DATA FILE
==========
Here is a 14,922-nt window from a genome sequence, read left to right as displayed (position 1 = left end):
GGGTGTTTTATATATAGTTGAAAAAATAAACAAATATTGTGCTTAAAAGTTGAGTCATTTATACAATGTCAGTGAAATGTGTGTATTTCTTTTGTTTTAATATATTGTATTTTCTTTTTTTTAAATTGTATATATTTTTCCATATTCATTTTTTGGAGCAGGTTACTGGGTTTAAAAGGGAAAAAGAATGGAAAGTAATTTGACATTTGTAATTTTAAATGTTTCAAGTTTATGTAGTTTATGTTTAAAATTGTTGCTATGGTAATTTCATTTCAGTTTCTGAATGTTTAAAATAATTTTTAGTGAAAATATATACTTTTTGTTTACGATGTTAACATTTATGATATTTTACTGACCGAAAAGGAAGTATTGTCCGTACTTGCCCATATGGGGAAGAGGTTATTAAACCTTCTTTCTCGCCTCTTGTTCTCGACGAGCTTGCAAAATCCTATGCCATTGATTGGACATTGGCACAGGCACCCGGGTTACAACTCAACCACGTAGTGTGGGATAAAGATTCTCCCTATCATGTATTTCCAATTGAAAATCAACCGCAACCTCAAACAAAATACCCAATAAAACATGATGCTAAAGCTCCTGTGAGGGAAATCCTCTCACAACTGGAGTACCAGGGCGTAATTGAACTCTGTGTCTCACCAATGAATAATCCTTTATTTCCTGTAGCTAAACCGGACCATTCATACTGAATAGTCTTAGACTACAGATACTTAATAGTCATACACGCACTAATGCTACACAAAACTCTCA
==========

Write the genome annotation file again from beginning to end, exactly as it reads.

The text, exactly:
Here is a 14,922-nt window from a genome sequence, read left to right as displayed (position 1 = left end):
GGGTGTTTTATATATAGTTGAAAAAATAAACAAATATTGTGCTTAAAAGTTGAGTCATTTATACAATGTCAGTGAAATGTGTGTATTTCTTTTGTTTTAATATATTGTATTTTCTTTTTTTTAAATTGTATATATTTTTCCATATTCATTTTTTGGAGCAGGTTACTGGGTTTAAAAGGGAAAAAGAATGGAAAGTAATTTGACATTTGTAATTTTAAATGTTTCAAGTTTATGTAGTTTATGTTTAAAATTGTTGCTATGGTAATTTCATTTCAGTTTCTGAATGTTTAAAATAATTTTTAGTGAAAATATATACTTTTTGTTTACGATGTTAACATTTATGATATTTTACTGACCGAAAAGGAAGTATTGTCCGTACTTGCCCATATGGGGAAGAGGTTATTAAACCTTCTTTCTCGCCTCTTGTTCTCGACGAGCTTGCAAAATCCTATGCCATTGATTGGACATTGGCACAGGCACCCGGGTTACAACTCAACCACGTAGTGTGGGATAAAGATTCTCCCTATCATGTATTTCCAATTGAAAATCAACCGCAACCTCAAACAAAATACCCAATAAAACATGATGCTAAAGCTCCTGTGAGGGAAATCCTCTCACAACTGGAGTACCAGGGCGTAATTGAACTCTGTGTCTCACCAATGAATAATCCTTTATTTCCTGTAGCTAAACCGGACCATTCATACTGAATAGTCTTAGACTACAGATACTTAATAGTCATACACGCACTAATGCTACACAAAACTCTCA